A seven-year SFO investigation found G4S to have repeatedly lied about the true extent of its profits © Alamy

Security group G4S received a smaller than average discount on a fine announced last week as it had been slow to co-operate with a Serious Fraud Office investigation.

The company last Friday agreed to pay a £44m fine to settle three instances of fraud in its prisoner tagging contract between 2011 and 2013, in which it repeatedly lied about the true extent of its profits. 

Approving the plea deal a week later, Mr Justice William Davis applied a 40 per cent discount — only the second time that a discount of less than 50 per cent had been given to such a fine — because G4S was slow to co-operate with the SFO.

He said G4S’s co-operation had come “relatively late in the day”, leaving it with a penalty of £38.5m. 

The deal draws to a close the bulk of the SFO’s seven-year investigation into G4S and Serco over tagging contracts, after Serco agreed to pay a £19.2m fine last year. The SFO could still prosecute G4S executives for the conduct. Serco had been praised for its “significant remedial efforts”.

The deferred prosecution agreement (DPA) relates only to the potential criminal liability of G4S and does not imply any criminality has been committed by company employees.

Signing the DPA means G4S will avoid criminal prosecution and remains eligible for more government work. It has already won significant contracts during the pandemic, including providing security at four of the emergency Nightingale hospitals and 15 drive-in test centres.

The extent of that work has resulted in G4S agreeing to more punitive measures, including an overhaul of its internal controls and extensive monitoring by a third party.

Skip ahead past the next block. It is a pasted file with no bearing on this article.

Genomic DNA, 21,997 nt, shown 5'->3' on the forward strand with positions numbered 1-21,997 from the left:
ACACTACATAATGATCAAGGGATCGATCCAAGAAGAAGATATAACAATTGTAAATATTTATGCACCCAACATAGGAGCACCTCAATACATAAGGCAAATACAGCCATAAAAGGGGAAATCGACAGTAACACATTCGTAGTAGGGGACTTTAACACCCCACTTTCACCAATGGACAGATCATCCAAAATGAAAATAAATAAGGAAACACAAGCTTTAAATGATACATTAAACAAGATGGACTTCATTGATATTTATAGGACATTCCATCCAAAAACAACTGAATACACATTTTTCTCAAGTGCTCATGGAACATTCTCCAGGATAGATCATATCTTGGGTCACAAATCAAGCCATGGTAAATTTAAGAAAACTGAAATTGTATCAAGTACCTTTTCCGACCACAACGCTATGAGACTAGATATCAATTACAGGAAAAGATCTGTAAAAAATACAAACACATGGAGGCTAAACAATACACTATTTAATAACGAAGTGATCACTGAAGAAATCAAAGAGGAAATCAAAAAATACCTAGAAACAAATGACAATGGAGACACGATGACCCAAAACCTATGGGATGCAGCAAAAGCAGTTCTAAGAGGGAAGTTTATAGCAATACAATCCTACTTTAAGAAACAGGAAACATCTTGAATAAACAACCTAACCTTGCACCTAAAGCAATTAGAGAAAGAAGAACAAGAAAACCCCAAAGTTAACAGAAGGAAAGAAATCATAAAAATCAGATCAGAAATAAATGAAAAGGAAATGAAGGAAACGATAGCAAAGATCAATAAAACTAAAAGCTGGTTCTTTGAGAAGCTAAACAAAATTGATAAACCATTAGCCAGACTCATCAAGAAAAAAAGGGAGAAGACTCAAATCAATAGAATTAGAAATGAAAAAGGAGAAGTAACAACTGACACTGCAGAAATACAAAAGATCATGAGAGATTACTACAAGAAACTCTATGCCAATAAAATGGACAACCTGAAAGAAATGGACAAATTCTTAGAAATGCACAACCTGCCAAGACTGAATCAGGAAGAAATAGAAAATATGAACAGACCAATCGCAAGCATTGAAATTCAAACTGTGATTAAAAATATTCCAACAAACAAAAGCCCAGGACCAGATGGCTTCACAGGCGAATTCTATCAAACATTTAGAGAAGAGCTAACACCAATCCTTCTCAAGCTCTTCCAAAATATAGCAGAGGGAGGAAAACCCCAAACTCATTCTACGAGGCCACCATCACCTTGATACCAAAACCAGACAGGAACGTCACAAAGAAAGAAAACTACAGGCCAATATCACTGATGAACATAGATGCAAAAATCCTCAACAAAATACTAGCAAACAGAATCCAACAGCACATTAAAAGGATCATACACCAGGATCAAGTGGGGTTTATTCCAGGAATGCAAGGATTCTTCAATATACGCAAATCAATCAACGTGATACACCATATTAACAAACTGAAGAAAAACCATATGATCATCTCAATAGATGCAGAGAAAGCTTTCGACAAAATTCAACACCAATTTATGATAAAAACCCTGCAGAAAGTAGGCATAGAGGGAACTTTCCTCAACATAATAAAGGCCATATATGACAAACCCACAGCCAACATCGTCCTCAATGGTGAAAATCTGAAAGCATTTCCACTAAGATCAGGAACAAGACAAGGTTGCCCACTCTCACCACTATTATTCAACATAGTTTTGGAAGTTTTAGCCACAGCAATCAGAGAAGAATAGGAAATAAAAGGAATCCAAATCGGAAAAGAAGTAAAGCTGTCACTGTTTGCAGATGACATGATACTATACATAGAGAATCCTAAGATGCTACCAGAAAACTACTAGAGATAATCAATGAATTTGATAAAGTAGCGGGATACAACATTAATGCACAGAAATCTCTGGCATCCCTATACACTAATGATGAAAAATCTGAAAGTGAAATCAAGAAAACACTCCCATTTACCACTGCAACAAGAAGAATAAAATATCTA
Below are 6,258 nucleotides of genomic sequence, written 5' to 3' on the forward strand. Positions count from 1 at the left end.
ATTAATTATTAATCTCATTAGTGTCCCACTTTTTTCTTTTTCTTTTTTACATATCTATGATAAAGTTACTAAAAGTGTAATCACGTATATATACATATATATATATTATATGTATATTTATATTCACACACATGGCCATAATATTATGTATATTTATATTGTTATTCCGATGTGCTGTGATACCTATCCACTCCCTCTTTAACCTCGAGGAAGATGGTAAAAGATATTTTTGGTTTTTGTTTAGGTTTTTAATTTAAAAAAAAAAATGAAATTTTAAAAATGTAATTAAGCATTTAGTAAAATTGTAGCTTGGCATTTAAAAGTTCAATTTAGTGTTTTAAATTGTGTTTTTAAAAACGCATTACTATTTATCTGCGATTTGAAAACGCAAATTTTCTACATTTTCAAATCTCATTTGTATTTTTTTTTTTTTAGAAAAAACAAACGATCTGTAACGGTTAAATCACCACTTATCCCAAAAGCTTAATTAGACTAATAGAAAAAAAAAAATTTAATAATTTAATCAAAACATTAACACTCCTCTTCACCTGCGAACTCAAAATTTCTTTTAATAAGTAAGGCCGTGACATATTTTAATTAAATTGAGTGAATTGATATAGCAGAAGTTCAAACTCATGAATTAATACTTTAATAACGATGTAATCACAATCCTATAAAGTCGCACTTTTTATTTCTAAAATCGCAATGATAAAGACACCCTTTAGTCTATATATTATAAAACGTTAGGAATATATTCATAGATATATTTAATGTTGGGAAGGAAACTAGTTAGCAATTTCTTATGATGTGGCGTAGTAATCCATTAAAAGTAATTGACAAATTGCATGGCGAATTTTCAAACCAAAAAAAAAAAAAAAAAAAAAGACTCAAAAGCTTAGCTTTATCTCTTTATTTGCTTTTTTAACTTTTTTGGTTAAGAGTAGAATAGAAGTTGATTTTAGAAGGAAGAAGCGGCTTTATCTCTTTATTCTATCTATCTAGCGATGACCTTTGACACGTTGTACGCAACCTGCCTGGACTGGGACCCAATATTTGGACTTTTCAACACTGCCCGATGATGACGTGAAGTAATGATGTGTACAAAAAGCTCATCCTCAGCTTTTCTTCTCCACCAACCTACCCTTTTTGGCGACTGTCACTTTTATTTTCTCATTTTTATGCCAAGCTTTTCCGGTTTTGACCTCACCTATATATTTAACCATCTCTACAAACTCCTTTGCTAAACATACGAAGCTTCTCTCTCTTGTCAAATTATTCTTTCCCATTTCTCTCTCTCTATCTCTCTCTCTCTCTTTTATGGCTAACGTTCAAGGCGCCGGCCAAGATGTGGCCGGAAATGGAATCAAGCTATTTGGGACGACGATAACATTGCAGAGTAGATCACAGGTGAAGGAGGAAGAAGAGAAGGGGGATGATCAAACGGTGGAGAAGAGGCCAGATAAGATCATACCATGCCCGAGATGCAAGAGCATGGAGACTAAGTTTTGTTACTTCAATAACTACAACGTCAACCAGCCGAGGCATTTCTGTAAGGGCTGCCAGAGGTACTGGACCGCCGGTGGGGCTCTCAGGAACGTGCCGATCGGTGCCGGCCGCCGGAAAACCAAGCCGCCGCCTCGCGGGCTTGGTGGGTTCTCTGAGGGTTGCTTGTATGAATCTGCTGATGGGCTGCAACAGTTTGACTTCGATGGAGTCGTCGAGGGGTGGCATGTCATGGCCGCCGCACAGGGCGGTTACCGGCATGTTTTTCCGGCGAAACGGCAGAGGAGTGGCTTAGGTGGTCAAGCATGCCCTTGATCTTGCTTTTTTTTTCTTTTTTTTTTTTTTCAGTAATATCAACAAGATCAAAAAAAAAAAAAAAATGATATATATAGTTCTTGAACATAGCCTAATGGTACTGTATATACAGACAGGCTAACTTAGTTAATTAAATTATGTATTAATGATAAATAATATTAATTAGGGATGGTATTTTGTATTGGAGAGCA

Mr Justice William Davis said: “The fraud practised by G4S C & J related to an important part of the criminal justice system. It involved a very substantial loss to the public purse.” 

The company had originally filed a projected profit margin of 8.3 per cent for the life of the prisoner tagging project, when its true margin was estimated to be 17.9 per cent. G4S promised to give half of any unanticipated cost savings to the Home Office but in fact submitted cost reports that stated far higher costs than the company had incurred. 

The difference between the costs reported to the Home Office and the Ministry of Justice and the costs G4S actually incurred exceeded £70m. The company said around £42m of that was reported incorrectly rather than dishonestly. 

The company accepted responsibility for three cases of fraud. 

Mr Justice Davis said the dishonest reporting was motivated by a “desire to conceal unanticipated cost efficiencies” and keep hold of cash that should have otherwise been returned to the government.

G4S had already paid £24m in 2013 after admitting to repeatedly overcharging taxpayers for the electronic tagging of offenders over a nine-year period. PwC and the spending watchdog uncovered evidence that G4S and rival Serco had electronically monitored the same offender multiple times, when the equipment was broken, and after the tagging process had finished. 

The PwC audit revealed that overcharging had begun as far back as 2005 but could have dated to 1999. G4S had charged for tagging offenders who were back in prison, had left the country, and had never been tagged in the first place. Those details were referred to the SFO, which launched a criminal investigation the same year. 

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